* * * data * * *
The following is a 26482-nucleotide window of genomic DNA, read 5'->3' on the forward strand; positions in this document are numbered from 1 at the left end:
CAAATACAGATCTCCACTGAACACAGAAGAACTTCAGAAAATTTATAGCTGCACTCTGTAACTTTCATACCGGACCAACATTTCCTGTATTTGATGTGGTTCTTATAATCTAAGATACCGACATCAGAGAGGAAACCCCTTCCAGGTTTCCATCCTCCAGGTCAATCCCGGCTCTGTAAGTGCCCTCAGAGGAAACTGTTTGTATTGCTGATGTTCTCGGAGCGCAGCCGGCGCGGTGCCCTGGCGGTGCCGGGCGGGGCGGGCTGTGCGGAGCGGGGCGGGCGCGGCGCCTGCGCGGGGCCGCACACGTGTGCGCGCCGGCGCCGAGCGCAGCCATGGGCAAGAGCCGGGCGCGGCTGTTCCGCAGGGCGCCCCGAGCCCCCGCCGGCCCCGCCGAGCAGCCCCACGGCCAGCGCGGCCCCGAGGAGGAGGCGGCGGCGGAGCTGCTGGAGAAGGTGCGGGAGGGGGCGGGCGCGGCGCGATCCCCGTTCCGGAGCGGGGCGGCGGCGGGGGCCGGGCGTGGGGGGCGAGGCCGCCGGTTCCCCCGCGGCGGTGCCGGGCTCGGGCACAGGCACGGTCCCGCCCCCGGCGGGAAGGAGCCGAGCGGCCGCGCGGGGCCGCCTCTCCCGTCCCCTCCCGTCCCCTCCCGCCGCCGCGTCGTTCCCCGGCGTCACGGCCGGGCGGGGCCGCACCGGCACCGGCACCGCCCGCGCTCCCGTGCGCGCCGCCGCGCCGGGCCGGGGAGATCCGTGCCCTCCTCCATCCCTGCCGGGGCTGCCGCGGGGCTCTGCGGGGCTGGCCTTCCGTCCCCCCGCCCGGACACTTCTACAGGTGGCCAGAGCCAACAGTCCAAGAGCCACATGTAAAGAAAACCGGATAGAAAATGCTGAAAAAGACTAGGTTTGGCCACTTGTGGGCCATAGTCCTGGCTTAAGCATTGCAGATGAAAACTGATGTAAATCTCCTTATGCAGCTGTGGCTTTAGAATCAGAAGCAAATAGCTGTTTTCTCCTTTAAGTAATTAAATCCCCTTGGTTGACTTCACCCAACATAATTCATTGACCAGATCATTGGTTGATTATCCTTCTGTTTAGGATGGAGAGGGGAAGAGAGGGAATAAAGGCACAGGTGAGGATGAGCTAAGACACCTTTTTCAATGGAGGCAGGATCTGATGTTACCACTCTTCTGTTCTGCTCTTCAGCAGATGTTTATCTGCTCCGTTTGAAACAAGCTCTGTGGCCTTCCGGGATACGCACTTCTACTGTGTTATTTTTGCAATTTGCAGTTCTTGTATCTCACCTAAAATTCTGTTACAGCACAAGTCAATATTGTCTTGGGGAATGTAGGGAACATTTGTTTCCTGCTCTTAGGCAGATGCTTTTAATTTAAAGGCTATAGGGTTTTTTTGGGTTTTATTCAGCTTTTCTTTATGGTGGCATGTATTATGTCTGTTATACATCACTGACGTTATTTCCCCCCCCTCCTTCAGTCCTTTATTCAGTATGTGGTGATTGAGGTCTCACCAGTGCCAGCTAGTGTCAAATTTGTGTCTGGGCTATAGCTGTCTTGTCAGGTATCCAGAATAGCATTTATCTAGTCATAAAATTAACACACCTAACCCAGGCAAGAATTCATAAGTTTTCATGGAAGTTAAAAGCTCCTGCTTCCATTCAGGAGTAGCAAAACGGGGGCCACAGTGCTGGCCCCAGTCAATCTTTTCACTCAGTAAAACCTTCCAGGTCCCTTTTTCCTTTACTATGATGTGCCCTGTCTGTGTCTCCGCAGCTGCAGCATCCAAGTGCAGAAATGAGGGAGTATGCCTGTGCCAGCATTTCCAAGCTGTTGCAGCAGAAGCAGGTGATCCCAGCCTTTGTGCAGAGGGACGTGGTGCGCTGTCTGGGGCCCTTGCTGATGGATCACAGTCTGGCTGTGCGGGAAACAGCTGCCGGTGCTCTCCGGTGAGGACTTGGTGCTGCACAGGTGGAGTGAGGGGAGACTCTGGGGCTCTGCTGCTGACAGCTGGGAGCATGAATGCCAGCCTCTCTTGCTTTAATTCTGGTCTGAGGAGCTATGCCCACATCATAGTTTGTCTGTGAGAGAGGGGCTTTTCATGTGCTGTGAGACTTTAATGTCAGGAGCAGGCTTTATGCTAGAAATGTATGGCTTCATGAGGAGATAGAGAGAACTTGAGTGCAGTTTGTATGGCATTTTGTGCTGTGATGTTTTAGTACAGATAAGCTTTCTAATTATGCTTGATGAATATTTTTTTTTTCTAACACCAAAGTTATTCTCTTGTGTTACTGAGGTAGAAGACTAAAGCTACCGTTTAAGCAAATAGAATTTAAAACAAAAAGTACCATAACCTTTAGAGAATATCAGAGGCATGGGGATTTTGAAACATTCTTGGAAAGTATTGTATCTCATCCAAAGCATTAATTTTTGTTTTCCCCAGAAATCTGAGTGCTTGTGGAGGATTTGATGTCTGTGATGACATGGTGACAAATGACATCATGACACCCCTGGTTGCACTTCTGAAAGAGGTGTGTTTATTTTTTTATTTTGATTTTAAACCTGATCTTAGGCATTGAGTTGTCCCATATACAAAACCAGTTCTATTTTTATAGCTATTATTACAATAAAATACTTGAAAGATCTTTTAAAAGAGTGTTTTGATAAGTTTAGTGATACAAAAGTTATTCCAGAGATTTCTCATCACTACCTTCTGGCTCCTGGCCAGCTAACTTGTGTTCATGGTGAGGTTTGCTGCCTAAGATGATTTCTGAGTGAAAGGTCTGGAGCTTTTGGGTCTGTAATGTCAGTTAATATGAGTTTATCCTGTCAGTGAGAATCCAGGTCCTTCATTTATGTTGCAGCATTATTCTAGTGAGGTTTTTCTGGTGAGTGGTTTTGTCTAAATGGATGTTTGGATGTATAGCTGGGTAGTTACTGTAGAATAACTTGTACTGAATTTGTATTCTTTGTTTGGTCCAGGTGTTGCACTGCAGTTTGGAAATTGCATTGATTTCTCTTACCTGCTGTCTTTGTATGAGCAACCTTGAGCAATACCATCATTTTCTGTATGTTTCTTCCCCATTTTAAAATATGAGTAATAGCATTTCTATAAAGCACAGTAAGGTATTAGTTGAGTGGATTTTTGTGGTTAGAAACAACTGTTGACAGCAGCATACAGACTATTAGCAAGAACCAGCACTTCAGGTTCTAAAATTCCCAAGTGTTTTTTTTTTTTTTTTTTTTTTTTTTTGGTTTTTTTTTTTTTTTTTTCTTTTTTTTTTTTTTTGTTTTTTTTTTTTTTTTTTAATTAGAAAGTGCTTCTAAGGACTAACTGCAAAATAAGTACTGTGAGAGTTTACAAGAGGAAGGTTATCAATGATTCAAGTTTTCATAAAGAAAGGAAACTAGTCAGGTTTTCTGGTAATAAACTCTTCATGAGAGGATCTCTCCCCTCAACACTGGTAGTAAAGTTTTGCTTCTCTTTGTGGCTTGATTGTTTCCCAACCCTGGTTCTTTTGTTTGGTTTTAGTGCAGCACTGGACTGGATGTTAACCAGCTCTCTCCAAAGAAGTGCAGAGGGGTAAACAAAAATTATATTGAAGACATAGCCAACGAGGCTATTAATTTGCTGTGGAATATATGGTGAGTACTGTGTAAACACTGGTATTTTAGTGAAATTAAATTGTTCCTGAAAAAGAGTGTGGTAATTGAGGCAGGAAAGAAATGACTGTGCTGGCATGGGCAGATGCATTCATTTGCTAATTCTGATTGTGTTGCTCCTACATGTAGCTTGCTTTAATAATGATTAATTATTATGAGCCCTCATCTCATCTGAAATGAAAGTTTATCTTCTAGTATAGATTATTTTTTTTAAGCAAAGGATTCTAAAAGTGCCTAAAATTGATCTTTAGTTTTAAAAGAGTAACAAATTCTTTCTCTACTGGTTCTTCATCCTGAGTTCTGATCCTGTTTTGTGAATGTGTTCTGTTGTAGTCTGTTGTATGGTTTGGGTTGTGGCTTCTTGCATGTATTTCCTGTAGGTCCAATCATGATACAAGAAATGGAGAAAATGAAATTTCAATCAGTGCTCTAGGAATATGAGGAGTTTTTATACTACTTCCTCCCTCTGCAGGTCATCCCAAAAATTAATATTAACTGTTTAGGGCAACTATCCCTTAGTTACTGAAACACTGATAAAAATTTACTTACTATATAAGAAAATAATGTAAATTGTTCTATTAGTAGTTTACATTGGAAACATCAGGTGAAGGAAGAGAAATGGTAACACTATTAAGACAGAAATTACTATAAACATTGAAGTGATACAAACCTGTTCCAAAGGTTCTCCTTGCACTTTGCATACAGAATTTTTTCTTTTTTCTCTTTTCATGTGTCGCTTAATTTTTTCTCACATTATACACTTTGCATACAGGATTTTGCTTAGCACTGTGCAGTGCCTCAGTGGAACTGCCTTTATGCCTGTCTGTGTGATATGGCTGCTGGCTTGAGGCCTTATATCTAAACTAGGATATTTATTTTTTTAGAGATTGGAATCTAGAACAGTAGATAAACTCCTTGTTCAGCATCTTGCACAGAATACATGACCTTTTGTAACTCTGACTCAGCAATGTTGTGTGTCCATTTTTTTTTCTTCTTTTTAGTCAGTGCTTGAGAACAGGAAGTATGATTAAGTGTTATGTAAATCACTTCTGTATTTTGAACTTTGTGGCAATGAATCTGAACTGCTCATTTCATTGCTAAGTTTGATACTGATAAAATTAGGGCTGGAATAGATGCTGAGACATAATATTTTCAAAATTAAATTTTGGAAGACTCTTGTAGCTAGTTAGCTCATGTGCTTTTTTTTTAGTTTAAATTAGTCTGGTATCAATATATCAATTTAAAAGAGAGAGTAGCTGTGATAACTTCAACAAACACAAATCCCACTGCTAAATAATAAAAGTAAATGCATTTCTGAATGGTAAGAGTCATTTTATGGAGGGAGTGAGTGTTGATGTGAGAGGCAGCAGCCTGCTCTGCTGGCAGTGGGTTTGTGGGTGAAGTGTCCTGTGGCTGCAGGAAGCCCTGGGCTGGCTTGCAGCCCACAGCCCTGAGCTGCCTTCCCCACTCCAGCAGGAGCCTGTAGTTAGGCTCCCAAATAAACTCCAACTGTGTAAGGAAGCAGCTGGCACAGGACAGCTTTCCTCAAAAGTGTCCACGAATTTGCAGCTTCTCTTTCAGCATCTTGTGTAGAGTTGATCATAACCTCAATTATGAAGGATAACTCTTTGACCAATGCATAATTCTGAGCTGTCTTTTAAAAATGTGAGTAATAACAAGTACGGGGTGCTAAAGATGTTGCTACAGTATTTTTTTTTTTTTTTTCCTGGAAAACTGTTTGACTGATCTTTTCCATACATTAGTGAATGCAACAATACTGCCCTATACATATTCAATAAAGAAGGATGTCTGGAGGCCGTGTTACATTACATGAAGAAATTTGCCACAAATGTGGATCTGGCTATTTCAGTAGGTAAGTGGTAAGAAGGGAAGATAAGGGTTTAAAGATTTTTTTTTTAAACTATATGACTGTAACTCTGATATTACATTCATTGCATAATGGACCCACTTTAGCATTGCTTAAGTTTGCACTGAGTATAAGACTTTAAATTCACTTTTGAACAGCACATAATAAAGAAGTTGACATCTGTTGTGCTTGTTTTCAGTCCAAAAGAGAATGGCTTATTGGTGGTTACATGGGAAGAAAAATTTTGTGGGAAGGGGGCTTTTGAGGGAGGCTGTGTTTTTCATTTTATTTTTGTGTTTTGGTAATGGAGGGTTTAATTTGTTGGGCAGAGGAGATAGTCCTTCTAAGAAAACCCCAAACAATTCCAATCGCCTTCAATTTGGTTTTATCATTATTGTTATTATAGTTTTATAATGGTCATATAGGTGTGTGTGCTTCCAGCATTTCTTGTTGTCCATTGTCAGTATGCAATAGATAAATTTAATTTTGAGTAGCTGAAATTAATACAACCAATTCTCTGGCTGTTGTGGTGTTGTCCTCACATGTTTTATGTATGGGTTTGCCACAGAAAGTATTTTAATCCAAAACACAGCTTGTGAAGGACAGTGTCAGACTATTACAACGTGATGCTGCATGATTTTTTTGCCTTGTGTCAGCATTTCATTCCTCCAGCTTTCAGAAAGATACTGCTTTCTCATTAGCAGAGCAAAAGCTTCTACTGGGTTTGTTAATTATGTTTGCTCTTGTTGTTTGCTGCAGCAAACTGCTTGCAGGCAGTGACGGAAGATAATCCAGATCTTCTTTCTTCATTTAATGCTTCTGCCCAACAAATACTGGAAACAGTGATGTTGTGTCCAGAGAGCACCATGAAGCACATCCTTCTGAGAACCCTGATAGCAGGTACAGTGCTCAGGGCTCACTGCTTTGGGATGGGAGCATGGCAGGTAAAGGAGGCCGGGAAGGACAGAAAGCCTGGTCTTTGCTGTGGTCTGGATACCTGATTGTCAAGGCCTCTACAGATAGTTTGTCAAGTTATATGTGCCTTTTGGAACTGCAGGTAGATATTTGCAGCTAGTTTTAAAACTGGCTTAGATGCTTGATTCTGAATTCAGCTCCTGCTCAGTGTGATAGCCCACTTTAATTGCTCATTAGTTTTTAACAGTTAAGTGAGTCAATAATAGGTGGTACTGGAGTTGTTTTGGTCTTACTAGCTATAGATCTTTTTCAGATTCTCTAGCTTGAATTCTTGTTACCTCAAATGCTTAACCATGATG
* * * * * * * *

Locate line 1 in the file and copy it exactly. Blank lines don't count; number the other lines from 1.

The following is a 26482-nucleotide window of genomic DNA, read 5'->3' on the forward strand; positions in this document are numbered from 1 at the left end: